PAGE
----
The rules have come in for some criticism of over simplicity and I can see how they wouldn't sit well with some people but I felt they were fine for giving the feel of a period without tying one down into the straightjacket of too much detail.  The only thing I wasn't too keen on was trying to keep track of the casualties/hits for each unit, we attached a D20 to each unit to record this, which worked well enough but was a bit fiddly and would be rather onerous on a larger sized battle (to which I aspire)  and I'm sure we can find a better way to tackle this.

Monday, 20 November 2017

Lion Rampant - a skirmish wargame in 54mm

This  weekend my erstwhile sparring partner, Anthony and I tried out the Lion Rampant wargame rules using 54mm figures on a table 6' x 8' to see how well they would adapt to larger size figures. It was my first time using this system so we kept it all fairly simple, the two forces were drawn from sample army lists (retinues) for late French and English troops in the 100 Years War and the scenario (also from the rules) was "defending the indefensible".  the only change we made to the rules as written was to double the movement distances and missile ranges

English men-at -arms supported by foot sergeants and expert archers close on the French

French foot sergeants and crossbowmen defend the sacred relic while mounted men-at-arms charge into the small English force from the flanks.  The English foot are pushed back but the French charge loses momentum and falters.

The French Lord carries his standard forward and issues a challenge to personal combat against his English counterpart.  Sacre bleu! the challenger is killed and the French must all take a morale test.

The French cavalry all fail the test and break, the foot all pass and are left to face the English onslaught.

Furious melees take place in the centre as the French foot hold the line and force the English back.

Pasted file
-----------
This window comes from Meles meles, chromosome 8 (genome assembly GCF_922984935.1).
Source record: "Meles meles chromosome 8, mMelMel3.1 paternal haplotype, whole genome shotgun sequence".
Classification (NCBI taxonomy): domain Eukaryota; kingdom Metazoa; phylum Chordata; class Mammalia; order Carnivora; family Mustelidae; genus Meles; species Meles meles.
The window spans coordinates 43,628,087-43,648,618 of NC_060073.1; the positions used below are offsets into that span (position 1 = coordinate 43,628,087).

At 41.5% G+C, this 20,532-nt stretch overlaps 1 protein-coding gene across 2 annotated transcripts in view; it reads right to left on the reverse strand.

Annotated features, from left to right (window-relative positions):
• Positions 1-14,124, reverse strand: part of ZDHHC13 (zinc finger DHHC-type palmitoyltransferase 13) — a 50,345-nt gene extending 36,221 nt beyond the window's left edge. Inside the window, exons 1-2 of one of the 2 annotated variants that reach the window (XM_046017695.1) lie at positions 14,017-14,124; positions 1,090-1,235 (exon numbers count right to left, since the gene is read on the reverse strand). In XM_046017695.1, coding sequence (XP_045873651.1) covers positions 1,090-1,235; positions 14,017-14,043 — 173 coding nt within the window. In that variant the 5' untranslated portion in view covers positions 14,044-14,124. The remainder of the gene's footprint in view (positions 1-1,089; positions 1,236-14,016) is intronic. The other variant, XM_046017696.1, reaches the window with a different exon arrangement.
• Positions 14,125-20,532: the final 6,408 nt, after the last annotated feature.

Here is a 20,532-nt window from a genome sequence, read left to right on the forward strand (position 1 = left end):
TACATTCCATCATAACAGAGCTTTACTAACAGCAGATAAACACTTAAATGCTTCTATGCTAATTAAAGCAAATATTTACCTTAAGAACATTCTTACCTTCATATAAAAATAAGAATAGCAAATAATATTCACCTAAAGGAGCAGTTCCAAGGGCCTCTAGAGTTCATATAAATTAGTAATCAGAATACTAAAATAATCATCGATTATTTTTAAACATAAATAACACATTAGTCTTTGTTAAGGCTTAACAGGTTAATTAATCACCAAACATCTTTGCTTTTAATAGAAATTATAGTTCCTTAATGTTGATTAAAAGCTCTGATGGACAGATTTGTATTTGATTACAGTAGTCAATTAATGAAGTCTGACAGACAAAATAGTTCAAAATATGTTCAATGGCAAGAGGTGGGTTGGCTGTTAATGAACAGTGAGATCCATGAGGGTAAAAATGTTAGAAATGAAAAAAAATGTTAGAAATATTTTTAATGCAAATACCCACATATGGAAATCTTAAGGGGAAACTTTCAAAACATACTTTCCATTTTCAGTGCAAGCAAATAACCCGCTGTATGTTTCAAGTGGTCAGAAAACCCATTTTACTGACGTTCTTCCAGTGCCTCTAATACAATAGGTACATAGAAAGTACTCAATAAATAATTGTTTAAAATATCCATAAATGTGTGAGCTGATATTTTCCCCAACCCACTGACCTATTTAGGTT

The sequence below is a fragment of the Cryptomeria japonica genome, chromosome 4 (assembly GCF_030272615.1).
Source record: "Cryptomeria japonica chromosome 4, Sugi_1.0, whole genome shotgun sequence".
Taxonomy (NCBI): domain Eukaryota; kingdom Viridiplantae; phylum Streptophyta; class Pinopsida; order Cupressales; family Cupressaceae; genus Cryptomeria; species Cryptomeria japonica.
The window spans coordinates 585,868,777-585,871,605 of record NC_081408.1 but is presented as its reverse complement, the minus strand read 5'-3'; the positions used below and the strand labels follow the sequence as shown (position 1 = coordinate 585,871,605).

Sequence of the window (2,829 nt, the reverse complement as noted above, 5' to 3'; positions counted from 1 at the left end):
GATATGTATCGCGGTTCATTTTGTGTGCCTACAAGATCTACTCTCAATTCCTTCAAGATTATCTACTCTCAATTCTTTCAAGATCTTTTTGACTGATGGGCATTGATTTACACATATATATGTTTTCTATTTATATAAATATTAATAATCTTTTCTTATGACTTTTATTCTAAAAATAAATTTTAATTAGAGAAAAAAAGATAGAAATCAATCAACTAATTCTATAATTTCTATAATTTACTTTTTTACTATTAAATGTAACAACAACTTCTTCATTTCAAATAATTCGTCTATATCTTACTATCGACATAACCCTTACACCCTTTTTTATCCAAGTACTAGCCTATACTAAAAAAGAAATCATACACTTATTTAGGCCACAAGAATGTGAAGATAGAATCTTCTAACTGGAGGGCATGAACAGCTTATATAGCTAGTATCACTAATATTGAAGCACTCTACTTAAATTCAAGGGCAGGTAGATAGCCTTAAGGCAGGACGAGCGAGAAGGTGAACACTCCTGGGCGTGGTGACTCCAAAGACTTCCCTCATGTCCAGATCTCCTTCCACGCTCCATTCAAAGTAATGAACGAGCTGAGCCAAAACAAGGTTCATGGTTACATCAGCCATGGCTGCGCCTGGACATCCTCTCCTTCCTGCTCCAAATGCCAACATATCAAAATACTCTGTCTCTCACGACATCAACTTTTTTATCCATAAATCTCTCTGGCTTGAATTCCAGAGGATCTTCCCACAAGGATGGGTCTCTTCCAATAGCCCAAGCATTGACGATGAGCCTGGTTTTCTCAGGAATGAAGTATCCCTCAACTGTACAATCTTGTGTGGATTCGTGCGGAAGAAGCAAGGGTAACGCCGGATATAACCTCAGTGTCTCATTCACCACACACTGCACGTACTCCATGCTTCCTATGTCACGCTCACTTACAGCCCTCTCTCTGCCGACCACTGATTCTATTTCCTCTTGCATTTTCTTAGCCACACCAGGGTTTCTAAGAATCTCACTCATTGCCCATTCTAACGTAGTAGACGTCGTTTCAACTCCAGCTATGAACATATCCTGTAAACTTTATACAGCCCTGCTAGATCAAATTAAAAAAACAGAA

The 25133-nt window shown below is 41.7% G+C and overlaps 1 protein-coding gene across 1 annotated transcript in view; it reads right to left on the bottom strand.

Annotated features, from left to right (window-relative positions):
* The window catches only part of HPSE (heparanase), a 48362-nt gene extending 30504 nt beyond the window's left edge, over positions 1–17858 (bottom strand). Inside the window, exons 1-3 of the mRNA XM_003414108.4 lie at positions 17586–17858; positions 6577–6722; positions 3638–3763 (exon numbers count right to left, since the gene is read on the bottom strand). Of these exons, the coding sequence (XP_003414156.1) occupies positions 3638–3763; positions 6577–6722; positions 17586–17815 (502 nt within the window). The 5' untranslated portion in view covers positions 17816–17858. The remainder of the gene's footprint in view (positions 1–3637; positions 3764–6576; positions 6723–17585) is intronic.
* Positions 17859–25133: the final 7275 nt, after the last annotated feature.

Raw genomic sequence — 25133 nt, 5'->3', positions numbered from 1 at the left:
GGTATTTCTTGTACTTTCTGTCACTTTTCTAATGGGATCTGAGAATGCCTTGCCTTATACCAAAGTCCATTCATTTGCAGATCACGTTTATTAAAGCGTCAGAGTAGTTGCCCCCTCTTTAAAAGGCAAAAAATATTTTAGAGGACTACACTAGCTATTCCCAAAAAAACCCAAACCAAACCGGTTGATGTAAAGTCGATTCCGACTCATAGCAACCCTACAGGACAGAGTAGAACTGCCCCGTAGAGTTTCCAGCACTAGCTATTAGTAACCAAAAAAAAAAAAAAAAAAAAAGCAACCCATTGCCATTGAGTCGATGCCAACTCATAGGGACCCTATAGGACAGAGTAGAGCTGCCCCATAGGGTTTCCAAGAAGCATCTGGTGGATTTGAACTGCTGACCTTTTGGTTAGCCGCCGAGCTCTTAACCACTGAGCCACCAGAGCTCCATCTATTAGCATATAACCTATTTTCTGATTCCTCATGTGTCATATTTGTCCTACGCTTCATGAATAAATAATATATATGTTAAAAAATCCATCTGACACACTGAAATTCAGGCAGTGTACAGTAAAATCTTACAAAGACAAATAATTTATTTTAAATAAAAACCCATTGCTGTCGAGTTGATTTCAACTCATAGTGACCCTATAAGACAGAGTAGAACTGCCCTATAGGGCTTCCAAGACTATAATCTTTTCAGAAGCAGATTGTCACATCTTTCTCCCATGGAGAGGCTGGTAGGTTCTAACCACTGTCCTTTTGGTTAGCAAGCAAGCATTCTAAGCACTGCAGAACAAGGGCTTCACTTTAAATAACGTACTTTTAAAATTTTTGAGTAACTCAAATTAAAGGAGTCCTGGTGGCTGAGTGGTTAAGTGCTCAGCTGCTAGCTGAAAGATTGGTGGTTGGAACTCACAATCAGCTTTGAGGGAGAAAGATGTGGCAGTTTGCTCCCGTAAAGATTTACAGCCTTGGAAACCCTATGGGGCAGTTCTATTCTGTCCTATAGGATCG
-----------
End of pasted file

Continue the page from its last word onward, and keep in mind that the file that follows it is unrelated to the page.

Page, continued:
The french cavalry rally and return to the fray.

Further melees ensue and the fight flows back and forth, the outcome could go either way.

Finally the English break through and seize the objective to win the game. Zut alors!

The game took about three hours to play but would have been much quicker if we had been more conversant with the rules.  The system is easy to pick up and flows very well, it's ideal for a skirmish wargame with 54mm figures.  We had a total of 42 figures per side, individual units being always based on 6 or 12 figures so you don't have to amass a large collection to get started.  The rules include sample retinues for a wide variety of Middle Ages armies from the Baltic Crusades to the Ottomans and there are other examples to be found on the internet covering such types as Elizabethans and Samurai.

There is a lot of flexibility with this system, I played the French and made the foolhardy decision to engage in single combat (just to see what would happen) and came to a sticky end!  I forgot to take any pictures during the game and so what you see here is an action replay by the leading actors.  My observations on the rules? I felt casualties caused by archers should have been higher and I think we were both surprised when a unit of archers received a charge from mounted men-at-arms and in the resulting melee saw them off, despite this they made for a very enjoyable game.